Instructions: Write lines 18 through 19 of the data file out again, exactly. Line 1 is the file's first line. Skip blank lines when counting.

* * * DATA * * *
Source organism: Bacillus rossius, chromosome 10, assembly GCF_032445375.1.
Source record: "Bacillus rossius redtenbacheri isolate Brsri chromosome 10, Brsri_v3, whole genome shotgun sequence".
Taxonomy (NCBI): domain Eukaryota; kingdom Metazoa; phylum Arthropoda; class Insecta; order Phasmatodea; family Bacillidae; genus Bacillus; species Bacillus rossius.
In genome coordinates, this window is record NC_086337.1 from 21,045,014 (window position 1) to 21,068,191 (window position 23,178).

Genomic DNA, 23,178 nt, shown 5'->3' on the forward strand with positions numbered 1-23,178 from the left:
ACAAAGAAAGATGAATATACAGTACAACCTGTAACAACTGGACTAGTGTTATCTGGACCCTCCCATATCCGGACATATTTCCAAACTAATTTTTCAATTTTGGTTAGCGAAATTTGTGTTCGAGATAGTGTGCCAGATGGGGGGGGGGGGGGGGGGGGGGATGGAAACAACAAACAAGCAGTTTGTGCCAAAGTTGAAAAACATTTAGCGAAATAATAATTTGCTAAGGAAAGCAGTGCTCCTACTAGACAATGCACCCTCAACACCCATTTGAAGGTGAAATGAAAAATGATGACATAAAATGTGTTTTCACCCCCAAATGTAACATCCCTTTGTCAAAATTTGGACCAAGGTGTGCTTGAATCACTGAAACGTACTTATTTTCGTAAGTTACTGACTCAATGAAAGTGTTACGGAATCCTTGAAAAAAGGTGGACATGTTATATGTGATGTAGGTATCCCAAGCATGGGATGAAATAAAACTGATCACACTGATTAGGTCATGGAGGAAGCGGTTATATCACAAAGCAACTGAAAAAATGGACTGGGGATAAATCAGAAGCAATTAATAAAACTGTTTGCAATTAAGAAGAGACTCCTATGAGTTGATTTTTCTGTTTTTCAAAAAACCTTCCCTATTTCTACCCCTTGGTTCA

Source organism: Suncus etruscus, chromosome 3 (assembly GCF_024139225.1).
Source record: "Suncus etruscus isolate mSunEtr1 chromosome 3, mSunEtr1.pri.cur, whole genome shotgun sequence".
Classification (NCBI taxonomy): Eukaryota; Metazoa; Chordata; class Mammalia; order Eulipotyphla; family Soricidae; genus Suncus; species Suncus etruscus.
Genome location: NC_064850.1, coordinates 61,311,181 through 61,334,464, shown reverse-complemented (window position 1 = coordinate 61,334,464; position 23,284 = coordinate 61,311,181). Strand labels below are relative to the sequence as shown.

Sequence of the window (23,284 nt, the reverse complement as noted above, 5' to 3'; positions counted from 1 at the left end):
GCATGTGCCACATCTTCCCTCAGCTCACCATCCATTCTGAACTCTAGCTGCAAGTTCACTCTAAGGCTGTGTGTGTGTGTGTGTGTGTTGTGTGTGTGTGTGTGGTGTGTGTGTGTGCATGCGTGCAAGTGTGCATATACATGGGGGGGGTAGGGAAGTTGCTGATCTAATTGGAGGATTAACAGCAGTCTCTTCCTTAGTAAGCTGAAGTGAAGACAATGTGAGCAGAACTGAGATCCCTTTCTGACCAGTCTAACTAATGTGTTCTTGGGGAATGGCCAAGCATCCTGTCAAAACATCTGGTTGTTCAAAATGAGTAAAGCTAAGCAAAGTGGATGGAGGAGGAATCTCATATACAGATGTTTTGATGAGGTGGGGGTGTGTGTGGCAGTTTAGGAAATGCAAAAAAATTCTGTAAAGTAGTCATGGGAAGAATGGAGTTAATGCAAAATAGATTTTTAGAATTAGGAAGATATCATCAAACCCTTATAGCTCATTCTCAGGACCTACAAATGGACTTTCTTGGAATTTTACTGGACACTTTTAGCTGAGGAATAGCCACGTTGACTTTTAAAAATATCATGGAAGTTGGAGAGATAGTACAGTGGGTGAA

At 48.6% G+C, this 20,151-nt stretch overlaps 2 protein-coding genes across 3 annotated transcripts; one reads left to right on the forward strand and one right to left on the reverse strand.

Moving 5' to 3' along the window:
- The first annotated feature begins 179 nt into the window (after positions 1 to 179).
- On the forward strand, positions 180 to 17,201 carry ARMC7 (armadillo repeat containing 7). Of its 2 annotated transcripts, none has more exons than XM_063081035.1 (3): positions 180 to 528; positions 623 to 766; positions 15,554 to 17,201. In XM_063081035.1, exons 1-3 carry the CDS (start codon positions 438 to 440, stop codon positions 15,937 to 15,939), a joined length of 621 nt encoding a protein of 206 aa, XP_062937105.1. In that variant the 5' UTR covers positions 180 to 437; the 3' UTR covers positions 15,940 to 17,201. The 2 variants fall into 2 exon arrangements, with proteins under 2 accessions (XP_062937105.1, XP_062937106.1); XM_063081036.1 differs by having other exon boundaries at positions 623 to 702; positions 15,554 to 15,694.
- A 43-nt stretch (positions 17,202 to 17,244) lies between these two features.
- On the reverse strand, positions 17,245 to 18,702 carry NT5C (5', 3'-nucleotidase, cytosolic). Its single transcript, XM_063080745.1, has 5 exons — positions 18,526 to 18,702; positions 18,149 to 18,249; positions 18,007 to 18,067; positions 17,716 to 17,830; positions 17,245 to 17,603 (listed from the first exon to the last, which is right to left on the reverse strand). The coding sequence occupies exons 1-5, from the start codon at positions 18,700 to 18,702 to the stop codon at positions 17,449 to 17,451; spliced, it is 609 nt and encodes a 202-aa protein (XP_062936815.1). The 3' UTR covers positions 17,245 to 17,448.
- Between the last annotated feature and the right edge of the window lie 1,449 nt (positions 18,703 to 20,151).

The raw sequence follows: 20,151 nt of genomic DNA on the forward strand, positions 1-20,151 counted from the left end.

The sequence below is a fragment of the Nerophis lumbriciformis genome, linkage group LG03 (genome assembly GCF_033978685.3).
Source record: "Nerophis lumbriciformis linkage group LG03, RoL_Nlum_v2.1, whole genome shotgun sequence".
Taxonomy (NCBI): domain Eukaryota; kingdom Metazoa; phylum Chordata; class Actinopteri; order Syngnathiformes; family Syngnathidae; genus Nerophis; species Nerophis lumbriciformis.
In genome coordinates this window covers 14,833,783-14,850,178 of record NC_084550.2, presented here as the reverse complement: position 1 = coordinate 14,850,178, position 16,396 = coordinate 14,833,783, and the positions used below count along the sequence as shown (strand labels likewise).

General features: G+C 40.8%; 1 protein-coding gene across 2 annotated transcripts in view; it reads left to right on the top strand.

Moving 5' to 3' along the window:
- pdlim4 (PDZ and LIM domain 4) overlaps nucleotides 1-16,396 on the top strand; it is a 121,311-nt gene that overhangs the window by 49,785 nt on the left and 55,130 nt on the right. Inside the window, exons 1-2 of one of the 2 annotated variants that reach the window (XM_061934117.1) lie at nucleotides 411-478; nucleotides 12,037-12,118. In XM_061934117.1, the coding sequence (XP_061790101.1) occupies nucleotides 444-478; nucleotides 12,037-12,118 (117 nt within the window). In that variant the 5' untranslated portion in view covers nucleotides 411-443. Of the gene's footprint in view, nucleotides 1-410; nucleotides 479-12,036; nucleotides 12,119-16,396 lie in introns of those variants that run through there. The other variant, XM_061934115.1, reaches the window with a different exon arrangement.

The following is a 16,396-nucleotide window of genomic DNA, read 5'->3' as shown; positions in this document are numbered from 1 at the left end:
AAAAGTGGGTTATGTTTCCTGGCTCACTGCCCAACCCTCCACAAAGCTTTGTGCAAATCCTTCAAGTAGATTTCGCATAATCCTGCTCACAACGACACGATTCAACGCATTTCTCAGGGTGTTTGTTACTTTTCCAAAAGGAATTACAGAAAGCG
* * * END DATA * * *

- On the reverse strand, positions 17,245 to 18,702 carry NT5C (5', 3'-nucleotidase, cytosolic). Its single transcript, XM_063080745.1, has 5 exons — positions 18,526 to 18,702; positions 18,149 to 18,249; positions 18,007 to 18,067; positions 17,716 to 17,830; positions 17,245 to 17,603 (listed from the first exon to the last, which is right to left on the reverse strand). The coding sequence occupies exons 1-5, from the start codon at positions 18,700 to 18,702 to the stop codon at positions 17,449 to 17,451; spliced, it is 609 nt and encodes a 202-aa protein (XP_062936815.1). The 3' UTR covers positions 17,245 to 17,448.
- Between the last annotated feature and the right edge of the window lie 1,449 nt (positions 18,703 to 20,151).